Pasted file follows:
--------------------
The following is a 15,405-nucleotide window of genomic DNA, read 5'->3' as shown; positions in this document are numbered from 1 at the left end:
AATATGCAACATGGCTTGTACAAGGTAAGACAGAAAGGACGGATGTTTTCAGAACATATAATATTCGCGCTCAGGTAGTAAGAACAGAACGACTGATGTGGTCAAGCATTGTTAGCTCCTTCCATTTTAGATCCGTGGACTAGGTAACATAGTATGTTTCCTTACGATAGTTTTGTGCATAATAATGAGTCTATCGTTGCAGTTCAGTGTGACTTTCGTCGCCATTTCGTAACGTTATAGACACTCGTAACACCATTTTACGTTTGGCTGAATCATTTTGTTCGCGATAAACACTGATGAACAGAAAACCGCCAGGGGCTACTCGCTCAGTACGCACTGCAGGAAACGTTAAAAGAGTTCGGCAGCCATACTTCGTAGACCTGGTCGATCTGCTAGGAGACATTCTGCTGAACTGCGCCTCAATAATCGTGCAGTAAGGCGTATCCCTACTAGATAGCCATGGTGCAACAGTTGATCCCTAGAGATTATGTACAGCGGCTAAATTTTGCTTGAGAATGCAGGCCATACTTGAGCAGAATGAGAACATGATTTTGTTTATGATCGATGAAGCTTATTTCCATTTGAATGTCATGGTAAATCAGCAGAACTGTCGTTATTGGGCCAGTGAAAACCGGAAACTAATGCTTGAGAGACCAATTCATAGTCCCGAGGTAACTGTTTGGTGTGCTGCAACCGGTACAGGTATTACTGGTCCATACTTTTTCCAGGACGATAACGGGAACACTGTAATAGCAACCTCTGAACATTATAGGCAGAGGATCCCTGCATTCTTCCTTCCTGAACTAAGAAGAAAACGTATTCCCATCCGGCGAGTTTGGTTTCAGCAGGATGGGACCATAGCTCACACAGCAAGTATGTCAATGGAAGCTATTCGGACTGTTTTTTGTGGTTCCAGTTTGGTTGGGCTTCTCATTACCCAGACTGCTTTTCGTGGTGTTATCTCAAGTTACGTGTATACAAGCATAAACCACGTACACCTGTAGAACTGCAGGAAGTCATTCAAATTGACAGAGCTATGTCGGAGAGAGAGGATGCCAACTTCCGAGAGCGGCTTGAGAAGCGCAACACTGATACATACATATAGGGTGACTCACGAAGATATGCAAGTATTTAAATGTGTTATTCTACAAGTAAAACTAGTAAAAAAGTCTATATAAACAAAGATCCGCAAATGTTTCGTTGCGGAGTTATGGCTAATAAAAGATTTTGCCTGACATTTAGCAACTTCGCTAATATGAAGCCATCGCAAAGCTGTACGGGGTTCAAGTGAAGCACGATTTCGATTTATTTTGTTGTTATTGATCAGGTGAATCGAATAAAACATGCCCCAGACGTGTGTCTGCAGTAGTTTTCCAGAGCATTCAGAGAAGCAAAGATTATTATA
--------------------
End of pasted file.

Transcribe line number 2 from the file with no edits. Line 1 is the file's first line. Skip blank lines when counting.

AATATGCAACATGGCTTGTACAAGGTAAGACAGAAAGGACGGATGTTTTCAGAACATATAATATTCGCGCTCAGGTAGTAAGAACAGAACGACTGATGTGGTCAAGCATTGTTAGCTCCTTCCATTTTAGATCCGTGGACTAGGTAACATAGTATGTTTCCTTACGATAGTTTTGTGCATAATAATGAGTCTATCGTTGCAGTTCAGTGTGACTTTCGTCGCCATTTCGTAACGTTATAGACACTCGTAACACCATTTTACGTTTGGCTGAATCATTTTGTTCGCGATAAACACTGATGAACAGAAAACCGCCAGGGGCTACTCGCTCAGTACGCACTGCAGGAAACGTTAAAAGAGTTCGGCAGCCATACTTCGTAGACCTGGTCGATCTGCTAGGAGACATTCTGCTGAACTGCGCCTCAATAATCGTGCAGTAAGGCGTATCCCTACTAGATAGCCATGGTGCAACAGTTGATCCCTAGAGATTATGTACAGCGGCTAAATTTTGCTTGAGAATGCAGGCCATACTTGAGCAGAATGAGAACATGATTTTGTTTATGATCGATGAAGCTTATTTCCATTTGAATGTCATGGTAAATCAGCAGAACTGTCGTTATTGGGCCAGTGAAAACCGGAAACTAATGCTTGAGAGACCAATTCATAGTCCCGAGGTAACTGTTTGGTGTGCTGCAACCGGTACAGGTATTACTGGTCCATACTTTTTCCAGGACGATAACGGGAACACTGTAATAGCAACCTCTGAACATTATAGGCAGAGGATCCCTGCATTCTTCCTTCCTGAACTAAGAAGAAAACGTATTCCCATCCGGCGAGTTTGGTTTCAGCAGGATGGGACCATAGCTCACACAGCAAGTATGTCAATGGAAGCTATTCGGACTGTTTTTTGTGGTTCCAGTTTGGTTGGGCTTCTCATTACCCAGACTGCTTTTCGTGGTGTTATCTCAAGTTACGTGTATACAAGCATAAACCACGTACACCTGTAGAACTGCAGGAAGTCATTCAAATTGACAGAGCTATGTCGGAGAGAGAGGATGCCAACTTCCGAGAGCGGCTTGAGAAGCGCAACACTGATACATACATATAGGGTGACTCACGAAGATATGCAAGTATTTAAATGTGTTATTCTACAAGTAAAACTAGTAAAAAAGTCTATATAAACAAAGATCCGCAAATGTTTCGTTGCGGAGTTATGGCTAATAAAAGATTTTGCCTGACATTTAGCAACTTCGCTAATATGAAGCCATCGCAAAGCTGTACGGGGTTCAAGTGAAGCACGATTTCGATTTATTTTGTTGTTATTGATCAGGTGAATCGAATAAAACATGCCCCAGACGTGTGTCTGCAGTAGTTTTCCAGAGCATTCAGAGAAGCAAAGATTATTATA